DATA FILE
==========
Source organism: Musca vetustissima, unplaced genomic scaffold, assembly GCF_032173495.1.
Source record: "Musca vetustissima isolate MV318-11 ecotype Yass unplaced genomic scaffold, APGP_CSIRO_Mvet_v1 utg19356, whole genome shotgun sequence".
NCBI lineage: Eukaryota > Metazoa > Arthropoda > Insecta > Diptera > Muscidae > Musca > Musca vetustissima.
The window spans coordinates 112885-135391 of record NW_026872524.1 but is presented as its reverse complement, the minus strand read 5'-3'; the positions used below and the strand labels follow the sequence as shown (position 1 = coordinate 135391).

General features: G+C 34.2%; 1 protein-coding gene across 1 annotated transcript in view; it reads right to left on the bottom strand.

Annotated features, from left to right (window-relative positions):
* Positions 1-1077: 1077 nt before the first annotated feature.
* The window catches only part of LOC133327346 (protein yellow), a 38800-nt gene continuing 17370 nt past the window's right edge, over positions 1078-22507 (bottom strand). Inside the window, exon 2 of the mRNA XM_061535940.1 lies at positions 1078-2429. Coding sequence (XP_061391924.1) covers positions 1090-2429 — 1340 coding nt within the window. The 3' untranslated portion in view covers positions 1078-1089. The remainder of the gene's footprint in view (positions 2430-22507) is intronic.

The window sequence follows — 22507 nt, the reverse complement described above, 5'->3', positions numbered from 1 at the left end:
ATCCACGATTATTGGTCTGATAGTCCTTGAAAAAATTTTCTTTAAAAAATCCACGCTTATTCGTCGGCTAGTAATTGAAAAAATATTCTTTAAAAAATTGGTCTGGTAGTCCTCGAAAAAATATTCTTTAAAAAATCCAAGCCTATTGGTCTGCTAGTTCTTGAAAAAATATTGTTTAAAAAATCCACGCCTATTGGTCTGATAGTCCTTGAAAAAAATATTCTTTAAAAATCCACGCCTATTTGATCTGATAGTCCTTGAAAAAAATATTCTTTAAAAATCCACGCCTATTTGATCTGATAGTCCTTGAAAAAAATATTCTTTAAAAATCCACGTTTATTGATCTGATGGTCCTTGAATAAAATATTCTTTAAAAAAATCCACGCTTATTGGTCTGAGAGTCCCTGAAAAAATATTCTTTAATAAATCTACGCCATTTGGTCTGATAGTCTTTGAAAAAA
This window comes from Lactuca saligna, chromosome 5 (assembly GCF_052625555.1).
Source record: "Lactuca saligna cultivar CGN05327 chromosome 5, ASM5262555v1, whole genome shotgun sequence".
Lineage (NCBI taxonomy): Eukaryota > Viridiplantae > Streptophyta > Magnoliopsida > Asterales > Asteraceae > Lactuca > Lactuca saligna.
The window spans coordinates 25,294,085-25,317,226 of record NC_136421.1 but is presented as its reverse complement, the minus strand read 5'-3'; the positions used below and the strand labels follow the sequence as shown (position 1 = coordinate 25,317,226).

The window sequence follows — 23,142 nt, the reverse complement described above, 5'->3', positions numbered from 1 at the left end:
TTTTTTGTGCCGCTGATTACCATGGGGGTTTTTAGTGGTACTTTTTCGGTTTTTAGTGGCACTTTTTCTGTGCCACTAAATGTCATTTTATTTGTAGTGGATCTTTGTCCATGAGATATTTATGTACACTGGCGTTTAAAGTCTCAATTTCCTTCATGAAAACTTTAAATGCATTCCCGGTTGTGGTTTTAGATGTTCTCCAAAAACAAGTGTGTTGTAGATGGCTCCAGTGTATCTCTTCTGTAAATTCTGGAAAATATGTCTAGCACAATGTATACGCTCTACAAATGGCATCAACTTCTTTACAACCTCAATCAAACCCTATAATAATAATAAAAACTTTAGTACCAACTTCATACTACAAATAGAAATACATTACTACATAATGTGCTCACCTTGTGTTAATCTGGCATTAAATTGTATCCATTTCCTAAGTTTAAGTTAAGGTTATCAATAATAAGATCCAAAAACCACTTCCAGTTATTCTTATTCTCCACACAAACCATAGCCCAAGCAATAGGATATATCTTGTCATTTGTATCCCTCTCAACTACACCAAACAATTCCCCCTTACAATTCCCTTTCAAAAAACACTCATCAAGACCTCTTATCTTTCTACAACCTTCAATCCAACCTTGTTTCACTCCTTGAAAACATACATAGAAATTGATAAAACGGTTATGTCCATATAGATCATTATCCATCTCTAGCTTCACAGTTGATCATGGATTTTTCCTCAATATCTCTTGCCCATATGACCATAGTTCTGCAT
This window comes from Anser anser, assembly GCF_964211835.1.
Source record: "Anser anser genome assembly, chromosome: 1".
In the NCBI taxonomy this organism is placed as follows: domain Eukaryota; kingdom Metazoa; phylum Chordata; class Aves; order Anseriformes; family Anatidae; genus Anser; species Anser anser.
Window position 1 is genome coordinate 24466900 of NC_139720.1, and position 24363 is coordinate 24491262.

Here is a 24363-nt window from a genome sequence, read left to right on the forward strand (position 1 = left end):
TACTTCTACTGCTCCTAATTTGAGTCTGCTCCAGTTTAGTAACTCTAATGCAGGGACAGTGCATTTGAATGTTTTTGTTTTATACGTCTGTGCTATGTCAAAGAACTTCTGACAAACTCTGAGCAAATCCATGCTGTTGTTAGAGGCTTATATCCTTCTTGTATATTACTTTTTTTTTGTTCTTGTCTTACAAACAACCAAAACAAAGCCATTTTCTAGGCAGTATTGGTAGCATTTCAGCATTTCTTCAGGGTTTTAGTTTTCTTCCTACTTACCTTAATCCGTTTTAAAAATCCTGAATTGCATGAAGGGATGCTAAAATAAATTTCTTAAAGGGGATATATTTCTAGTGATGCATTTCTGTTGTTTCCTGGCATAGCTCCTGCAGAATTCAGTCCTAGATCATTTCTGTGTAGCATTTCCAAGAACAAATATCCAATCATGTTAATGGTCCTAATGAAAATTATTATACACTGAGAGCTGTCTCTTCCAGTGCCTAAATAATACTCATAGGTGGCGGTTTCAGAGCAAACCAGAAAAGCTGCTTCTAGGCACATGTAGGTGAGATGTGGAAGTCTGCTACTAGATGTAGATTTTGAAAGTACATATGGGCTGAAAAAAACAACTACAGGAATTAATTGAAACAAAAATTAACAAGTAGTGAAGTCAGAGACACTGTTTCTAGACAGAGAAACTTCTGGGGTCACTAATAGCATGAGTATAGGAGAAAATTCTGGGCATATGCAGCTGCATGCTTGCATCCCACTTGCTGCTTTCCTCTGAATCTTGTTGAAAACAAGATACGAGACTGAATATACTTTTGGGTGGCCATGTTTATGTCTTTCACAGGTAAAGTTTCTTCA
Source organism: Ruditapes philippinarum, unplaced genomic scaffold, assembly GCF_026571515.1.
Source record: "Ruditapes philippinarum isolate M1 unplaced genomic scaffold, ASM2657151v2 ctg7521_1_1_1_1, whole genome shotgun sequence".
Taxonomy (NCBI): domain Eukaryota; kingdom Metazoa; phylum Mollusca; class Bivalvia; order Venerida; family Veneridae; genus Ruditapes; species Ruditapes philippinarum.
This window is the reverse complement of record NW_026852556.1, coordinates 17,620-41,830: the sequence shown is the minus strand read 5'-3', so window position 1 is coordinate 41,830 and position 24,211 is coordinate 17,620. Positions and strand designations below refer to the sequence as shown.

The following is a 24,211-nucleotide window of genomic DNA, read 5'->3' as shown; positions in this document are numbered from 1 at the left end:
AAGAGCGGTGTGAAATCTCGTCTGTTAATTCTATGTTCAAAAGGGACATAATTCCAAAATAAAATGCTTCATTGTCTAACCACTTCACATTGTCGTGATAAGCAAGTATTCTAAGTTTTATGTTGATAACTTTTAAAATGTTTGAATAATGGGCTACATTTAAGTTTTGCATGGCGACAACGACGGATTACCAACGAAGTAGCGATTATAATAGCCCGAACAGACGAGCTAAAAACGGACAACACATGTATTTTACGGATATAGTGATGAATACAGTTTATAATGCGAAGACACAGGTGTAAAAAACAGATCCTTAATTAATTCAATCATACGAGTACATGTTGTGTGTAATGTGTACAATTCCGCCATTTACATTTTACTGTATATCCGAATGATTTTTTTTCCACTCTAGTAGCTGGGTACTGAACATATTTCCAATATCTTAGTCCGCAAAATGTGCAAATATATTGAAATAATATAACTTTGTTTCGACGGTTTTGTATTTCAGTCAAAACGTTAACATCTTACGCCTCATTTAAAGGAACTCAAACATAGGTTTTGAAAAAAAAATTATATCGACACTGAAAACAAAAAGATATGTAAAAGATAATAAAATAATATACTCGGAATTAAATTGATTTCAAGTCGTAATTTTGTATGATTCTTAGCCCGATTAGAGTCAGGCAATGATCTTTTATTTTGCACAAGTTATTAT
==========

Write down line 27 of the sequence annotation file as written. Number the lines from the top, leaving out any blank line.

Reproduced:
The following is a 24,211-nucleotide window of genomic DNA, read 5'->3' as shown; positions in this document are numbered from 1 at the left end: